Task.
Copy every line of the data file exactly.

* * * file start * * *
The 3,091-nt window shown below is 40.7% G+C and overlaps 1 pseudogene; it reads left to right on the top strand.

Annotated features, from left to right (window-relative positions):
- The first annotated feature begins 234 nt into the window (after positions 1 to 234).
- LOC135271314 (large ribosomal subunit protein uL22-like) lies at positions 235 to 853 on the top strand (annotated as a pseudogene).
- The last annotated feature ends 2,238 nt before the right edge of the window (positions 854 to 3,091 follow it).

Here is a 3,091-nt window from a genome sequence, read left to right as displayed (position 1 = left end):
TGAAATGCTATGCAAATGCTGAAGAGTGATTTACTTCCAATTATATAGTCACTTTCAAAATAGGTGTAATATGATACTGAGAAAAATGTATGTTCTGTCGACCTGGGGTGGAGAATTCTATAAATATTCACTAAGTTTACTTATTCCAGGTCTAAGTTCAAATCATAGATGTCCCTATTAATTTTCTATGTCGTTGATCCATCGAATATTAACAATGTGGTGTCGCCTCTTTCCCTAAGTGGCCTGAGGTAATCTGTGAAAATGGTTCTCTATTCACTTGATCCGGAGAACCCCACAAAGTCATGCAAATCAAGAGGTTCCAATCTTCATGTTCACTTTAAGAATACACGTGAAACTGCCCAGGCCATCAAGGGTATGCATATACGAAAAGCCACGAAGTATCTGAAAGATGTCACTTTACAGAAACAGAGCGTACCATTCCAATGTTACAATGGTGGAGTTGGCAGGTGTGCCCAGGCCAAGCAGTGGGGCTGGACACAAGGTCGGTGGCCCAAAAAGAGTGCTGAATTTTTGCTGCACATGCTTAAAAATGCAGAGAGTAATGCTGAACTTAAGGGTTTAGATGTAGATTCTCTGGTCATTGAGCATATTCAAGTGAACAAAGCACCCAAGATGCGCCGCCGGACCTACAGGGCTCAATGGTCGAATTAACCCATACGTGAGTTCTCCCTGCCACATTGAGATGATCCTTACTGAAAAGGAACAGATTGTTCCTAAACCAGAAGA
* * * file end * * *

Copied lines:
The 3,091-nt window shown below is 40.7% G+C and overlaps 1 pseudogene; it reads left to right on the top strand.

Annotated features, from left to right (window-relative positions):
- The first annotated feature begins 234 nt into the window (after positions 1 to 234).
- LOC135271314 (large ribosomal subunit protein uL22-like) lies at positions 235 to 853 on the top strand (annotated as a pseudogene).
- The last annotated feature ends 2,238 nt before the right edge of the window (positions 854 to 3,091 follow it).

Here is a 3,091-nt window from a genome sequence, read left to right as displayed (position 1 = left end):
TGAAATGCTATGCAAATGCTGAAGAGTGATTTACTTCCAATTATATAGTCACTTTCAAAATAGGTGTAATATGATACTGAGAAAAATGTATGTTCTGTCGACCTGGGGTGGAGAATTCTATAAATATTCACTAAGTTTACTTATTCCAGGTCTAAGTTCAAATCATAGATGTCCCTATTAATTTTCTATGTCGTTGATCCATCGAATATTAACAATGTGGTGTCGCCTCTTTCCCTAAGTGGCCTGAGGTAATCTGTGAAAATGGTTCTCTATTCACTTGATCCGGAGAACCCCACAAAGTCATGCAAATCAAGAGGTTCCAATCTTCATGTTCACTTTAAGAATACACGTGAAACTGCCCAGGCCATCAAGGGTATGCATATACGAAAAGCCACGAAGTATCTGAAAGATGTCACTTTACAGAAACAGAGCGTACCATTCCAATGTTACAATGGTGGAGTTGGCAGGTGTGCCCAGGCCAAGCAGTGGGGCTGGACACAAGGTCGGTGGCCCAAAAAGAGTGCTGAATTTTTGCTGCACATGCTTAAAAATGCAGAGAGTAATGCTGAACTTAAGGGTTTAGATGTAGATTCTCTGGTCATTGAGCATATTCAAGTGAACAAAGCACCCAAGATGCGCCGCCGGACCTACAGGGCTCAATGGTCGAATTAACCCATACGTGAGTTCTCCCTGCCACATTGAGATGATCCTTACTGAAAAGGAACAGATTGTTCCTAAACCAGAAGA